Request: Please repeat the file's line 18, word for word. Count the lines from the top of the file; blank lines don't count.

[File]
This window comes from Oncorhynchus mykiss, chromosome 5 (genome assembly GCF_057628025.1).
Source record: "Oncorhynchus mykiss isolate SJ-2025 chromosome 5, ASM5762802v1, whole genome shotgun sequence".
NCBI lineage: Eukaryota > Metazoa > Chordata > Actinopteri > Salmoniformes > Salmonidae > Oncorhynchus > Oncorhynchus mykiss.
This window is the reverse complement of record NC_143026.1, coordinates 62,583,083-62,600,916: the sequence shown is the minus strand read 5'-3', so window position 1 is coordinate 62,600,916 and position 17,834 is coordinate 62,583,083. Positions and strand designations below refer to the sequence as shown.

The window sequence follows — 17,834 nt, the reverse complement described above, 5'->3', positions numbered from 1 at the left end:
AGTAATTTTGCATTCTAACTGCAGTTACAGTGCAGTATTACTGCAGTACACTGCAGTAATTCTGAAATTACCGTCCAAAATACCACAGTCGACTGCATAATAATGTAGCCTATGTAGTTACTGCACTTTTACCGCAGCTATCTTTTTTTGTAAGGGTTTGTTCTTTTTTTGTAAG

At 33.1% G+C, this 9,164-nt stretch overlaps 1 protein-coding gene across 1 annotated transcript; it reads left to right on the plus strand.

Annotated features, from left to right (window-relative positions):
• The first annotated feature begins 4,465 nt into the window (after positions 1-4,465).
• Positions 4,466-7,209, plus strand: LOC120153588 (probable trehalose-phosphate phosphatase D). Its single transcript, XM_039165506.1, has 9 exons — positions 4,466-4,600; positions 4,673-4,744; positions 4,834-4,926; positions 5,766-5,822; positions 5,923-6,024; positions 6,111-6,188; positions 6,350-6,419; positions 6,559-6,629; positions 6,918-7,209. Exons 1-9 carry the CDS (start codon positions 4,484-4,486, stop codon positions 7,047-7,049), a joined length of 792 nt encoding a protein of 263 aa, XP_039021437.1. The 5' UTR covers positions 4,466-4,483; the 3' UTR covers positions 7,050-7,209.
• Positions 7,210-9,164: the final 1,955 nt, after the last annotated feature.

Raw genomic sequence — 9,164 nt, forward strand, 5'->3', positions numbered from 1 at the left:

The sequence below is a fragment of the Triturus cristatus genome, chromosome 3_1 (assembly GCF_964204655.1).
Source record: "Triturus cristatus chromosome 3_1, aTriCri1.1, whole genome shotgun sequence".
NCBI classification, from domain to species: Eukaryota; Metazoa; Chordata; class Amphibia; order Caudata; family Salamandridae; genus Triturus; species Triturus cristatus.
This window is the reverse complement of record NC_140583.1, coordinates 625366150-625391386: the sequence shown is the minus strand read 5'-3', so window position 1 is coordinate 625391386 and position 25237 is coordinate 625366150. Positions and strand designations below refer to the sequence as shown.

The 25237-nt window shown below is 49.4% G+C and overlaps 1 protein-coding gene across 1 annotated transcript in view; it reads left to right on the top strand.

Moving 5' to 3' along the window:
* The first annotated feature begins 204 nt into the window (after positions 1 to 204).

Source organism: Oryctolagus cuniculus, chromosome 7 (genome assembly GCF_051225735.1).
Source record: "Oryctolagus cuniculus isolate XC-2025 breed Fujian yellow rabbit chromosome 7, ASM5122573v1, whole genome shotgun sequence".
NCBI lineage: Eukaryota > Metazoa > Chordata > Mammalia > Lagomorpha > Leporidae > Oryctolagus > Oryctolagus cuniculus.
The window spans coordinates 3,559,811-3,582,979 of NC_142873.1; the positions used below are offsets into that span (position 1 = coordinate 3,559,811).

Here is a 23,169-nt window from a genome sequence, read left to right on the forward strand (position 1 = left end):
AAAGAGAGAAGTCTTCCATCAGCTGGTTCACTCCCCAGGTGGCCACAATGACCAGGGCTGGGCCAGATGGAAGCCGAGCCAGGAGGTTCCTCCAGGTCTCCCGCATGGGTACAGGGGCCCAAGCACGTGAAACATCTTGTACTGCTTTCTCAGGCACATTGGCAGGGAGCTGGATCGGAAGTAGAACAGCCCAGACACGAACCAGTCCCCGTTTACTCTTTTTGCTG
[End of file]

Moving 5' to 3' along the window: